• relate content to prior learning or the CYP's direct experience whenever possible
  • check that hearing has been tested
  • provide alternative means of communicating e.g. use of technology, symbol communication (e.g. Makaton, PECS, Aided Language Boards)
  • use multi-sensory approaches to teach new vocabulary and concepts and opportunities for repetition and reinforcement
  • differentiate level of questioning to suit individual CYP e.g. "what/where" questions easier than "when/why"

CYP does not understand or use neurotypical social rules of communication

  • Explicit teaching of important skills and rules of social interaction, with modelling and use of key phrases, e.g. 'First my turn, then your turn'. This may be best taught in a small social skills group with support to transfer the skill to other contexts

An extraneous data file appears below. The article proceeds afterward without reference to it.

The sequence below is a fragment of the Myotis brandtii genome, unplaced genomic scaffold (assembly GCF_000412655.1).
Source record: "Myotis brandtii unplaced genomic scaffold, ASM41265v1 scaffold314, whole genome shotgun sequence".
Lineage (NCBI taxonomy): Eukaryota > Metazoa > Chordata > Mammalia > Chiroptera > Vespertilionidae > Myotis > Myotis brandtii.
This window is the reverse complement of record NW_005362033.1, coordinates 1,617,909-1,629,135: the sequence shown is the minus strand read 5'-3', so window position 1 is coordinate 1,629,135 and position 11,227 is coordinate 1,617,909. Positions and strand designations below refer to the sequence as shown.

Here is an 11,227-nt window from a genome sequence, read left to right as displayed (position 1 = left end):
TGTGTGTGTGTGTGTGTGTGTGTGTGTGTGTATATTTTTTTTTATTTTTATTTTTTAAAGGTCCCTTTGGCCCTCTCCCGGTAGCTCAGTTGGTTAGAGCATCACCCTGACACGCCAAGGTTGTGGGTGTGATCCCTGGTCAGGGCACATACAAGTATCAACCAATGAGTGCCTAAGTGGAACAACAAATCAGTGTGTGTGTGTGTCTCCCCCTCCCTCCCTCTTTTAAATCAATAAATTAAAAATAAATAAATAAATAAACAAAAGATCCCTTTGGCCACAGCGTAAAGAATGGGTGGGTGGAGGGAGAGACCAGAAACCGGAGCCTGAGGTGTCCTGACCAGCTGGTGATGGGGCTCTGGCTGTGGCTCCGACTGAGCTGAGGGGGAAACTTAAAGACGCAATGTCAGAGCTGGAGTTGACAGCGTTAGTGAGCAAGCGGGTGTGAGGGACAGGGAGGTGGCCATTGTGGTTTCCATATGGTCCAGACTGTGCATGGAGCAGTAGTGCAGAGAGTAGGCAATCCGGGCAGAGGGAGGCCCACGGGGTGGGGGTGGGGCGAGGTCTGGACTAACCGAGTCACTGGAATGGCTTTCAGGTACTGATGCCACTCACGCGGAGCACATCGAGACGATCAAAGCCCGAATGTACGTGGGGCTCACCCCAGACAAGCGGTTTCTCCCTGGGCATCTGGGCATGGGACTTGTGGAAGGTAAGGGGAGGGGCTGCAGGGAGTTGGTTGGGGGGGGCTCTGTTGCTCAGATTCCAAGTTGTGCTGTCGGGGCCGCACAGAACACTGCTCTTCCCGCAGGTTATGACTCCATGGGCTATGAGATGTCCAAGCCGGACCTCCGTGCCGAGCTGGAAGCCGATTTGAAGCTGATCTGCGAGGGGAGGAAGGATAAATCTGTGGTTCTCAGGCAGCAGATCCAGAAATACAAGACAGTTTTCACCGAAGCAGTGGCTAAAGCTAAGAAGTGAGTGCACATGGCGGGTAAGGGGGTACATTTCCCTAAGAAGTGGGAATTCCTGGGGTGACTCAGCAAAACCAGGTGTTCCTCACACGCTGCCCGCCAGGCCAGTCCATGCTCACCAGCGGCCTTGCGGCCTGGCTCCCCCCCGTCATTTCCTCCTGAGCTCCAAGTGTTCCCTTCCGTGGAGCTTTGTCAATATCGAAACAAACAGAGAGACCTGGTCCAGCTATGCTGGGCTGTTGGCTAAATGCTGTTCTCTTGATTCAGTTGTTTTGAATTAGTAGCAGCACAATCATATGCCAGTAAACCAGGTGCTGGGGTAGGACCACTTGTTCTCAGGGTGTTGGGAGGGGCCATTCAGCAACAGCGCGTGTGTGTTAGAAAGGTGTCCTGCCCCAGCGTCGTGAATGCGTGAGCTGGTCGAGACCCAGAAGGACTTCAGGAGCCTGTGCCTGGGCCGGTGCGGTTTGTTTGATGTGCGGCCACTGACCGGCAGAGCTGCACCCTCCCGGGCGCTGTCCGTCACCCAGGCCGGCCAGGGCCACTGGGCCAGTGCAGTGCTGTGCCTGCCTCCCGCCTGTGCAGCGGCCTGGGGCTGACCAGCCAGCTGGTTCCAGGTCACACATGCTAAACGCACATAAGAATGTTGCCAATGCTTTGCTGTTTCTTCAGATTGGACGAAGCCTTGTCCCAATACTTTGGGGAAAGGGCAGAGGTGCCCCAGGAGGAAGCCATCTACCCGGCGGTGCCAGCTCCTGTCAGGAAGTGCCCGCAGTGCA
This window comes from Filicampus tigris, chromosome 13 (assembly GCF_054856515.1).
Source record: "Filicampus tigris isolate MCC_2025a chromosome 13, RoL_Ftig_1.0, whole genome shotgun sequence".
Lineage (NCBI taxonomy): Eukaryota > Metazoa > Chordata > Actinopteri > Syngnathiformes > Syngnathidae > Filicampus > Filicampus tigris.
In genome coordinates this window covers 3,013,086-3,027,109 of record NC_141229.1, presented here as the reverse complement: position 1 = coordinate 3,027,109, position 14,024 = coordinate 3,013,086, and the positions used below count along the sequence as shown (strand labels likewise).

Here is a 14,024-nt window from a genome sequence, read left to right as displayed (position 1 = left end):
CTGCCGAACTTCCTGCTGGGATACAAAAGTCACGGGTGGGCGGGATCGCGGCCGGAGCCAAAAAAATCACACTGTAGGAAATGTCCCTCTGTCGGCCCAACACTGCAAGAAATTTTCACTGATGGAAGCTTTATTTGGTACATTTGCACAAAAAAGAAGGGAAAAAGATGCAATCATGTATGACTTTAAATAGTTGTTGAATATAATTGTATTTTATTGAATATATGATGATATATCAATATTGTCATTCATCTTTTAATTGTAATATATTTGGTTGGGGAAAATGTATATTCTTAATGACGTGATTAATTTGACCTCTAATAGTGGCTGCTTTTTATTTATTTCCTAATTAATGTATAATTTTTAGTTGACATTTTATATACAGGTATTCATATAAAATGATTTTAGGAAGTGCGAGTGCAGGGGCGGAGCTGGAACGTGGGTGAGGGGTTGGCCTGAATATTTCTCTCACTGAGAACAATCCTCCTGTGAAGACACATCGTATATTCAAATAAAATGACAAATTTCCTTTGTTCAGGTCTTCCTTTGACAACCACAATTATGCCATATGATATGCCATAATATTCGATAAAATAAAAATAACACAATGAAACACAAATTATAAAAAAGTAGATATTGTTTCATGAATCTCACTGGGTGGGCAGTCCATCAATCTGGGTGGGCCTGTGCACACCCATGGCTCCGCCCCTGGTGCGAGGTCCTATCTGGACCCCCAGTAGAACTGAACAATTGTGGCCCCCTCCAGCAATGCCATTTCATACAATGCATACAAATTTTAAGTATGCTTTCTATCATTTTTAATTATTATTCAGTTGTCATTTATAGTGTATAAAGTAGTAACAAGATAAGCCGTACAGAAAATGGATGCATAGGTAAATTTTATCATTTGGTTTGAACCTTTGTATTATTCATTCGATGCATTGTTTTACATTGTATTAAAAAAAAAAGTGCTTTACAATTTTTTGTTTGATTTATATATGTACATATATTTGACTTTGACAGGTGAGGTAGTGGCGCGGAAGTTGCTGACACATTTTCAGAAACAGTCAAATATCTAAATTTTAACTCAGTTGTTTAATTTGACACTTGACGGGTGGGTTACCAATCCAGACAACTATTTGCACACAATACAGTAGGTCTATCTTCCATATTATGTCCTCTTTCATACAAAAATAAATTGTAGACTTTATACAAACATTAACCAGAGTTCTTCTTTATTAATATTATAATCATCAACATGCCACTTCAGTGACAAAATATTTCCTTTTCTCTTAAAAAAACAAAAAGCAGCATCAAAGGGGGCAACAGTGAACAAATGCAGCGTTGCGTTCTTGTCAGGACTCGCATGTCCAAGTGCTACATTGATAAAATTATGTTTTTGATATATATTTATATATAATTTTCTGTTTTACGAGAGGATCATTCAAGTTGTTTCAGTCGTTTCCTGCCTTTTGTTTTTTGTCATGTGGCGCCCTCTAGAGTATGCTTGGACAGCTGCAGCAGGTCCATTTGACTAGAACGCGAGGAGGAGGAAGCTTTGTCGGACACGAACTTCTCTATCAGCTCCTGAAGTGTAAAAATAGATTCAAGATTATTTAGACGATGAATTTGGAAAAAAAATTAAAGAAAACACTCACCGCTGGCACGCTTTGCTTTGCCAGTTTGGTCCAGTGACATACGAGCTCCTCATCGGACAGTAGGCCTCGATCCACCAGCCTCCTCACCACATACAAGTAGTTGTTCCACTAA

• Ensure all staff are aware of pupil's difficulties and support rather than sanction e.g. if pupil inadvertently uses the wrong tone of voice
  • Buddy/befriender system at break and lunchtimes and safe-haven to use when necessary
  • Support for interpersonal problem-solving to promote assertiveness and negotiation e.g. categorising the relative importance of problems, visual supports to express feelings, comic strip conversations
  • Develop pupils' awareness of situations that may be difficult and encourage pupil to use appropriate strategies
  • Use of visual support to define areas, structure play and enable choices, e.g. choice boards, boxes labelled with pictures, cues for number of pupils allowed in an area, language jigs, social stories, emotional thermometers
  • Give pupil a specific role in group work and support the interaction with peers or consider providing and alternative individual task to complete if group work is proving too difficult